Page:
5 Companies That Came To Win This Week

The Week Ending July 29

Topping this week's roundup of companies that came to win is SentinelOne, a security company that's so confident about the effectiveness of its security technology that it's offering a guarantee backed by cash.

Also making the list were Avi Networks for launching its first channel program, Fidelis Cybersecurity for its savvy hire of a new channel chief, CompuCom's artificial-intelligence-based managed service, and Cognizant's acquisition of a behavioral research company that will help it with solutions design.

Not everyone in the IT industry was making smart moves this week, of course. For a rundown of companies that were unfortunate, unsuccessful or just didn't make good decisions, check out this week's 5 Companies That Had A Rough Week roundup.

SentinelOne Offers Guarantee That Its Endpoint Security Foils Ransomware Attacks

Security technology vendors frequently make big claims about the capabilities of their products. But one security vendor is putting its money where its malware protection is.

This week SentinelOne launched a threat protection guarantee program against ransomware attacks – and channel partners can use it to boost their own competitive efforts.

Under the program partners can guarantee that if SentinelOne's endpoint security tools are unable to block or remediate a ransomware attack, the vendor will provide up to $1,000 per endpoint, up to $1 million, for support.

Partners applauded the move, saying it provides a way to differentiate themselves in the highly competitive security technology arena.

Avi Networks Launches First Channel Program

Aiming to become a 100 percent channel sales company, Avi Networks this week launched its first global partner program as it seeks to recruit cloud-focused networking solution providers.

The four-tier ScaleOut Channel Program is focused on enabling and incenting channel partners who want to accelerate their sales around customers who are switching to software-driven data centers and hybrid cloud deployments.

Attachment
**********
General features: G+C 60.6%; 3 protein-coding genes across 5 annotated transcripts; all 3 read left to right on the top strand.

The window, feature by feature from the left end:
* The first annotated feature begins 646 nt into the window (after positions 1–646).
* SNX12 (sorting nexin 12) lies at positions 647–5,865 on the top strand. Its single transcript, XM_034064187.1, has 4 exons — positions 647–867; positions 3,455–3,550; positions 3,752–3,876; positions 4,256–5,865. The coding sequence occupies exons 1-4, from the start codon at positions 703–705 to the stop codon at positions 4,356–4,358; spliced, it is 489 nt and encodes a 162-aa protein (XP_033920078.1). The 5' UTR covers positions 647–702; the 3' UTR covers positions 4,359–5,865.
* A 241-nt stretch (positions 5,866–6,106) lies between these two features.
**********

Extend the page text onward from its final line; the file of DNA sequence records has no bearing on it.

The program includes rebates, discounts, deal registration, market development funds and a partner portal. Avi Networks executives stress that the company is not seeking a large number of fulfillment partners, rather it's looking for solution providers who can help customers solve complex problems around next-generation data center architectures.

Fidelis Cybersecurity Adds Former FireEye Exec As Channel Chief

Speaking of channel initiatives, Fidelis Cybersecurity, an advanced threat detection and remediation technology company, has made some significant channel moves, including hiring a former FireEye channel executive to lead its channel charge.

Fidelis said this week that it has hired Scott Collins, previously director of Americas channel sales at FireEye, as vice president of channel sales. Collins began working at the company July 18.

Fidelis already has a channel program in place. But Collins' marching orders are to accelerate the company's channel efforts and take the program to the next level. Collins joined FireEye in 2012 just when that company was getting its own channel initiative off the ground and helped grow that program.

Collins' tasks include staffing up Fidelis' channel program, especially around channel operations, as well as building up branding and awareness around the program.

CompuCom Brings AI To Midmarket Data Centers With Breakthrough Managed Service

CompuCom is set to deliver what the company is calling the first-ever artificial intelligence-based managed service aimed at uncovering IT problems and quickly remediating them to prevent, reduce and even eliminate data center downtime in midsize companies.

The new converged infrastructure managed service, which runs on Amazon Web Services, uses machine learning and cognitive computing to uncover IT problems. Dallas-based CompuCom, a $1.9 billion systems integrator, said the service could deliver savings of 30 percent to 40 percent in infrastructure management costs.

The service is the fruit of the $10 million a year CompuCom spends on research and development on new midmarket offerings. It's an example of the kind of strategic service that solution providers will need to develop to be competitive in today's evolving channel.

Cognizant Buys Behavioral R&D Company

Solution provider Cognizant demonstrated some serious "outside the box" thinking this week when it acquired Idea Couture, a Toronto-based design firm that will add a human component to its IT development efforts.

Idea Couture employs more than 170 social scientists, strategists, anthropologists, user-experience experts, designers and product developers. The idea is that the company's skills will help Cognizant connect social science research with human needs, helping the company understand how technology is used and then create better solution designs and prototypes.

Cognizant will combine Idea Couture with its Digital Works business, which identifies new capabilities around artificial intelligence, mobility, business analytics, cloud services and Internet of Things technologies.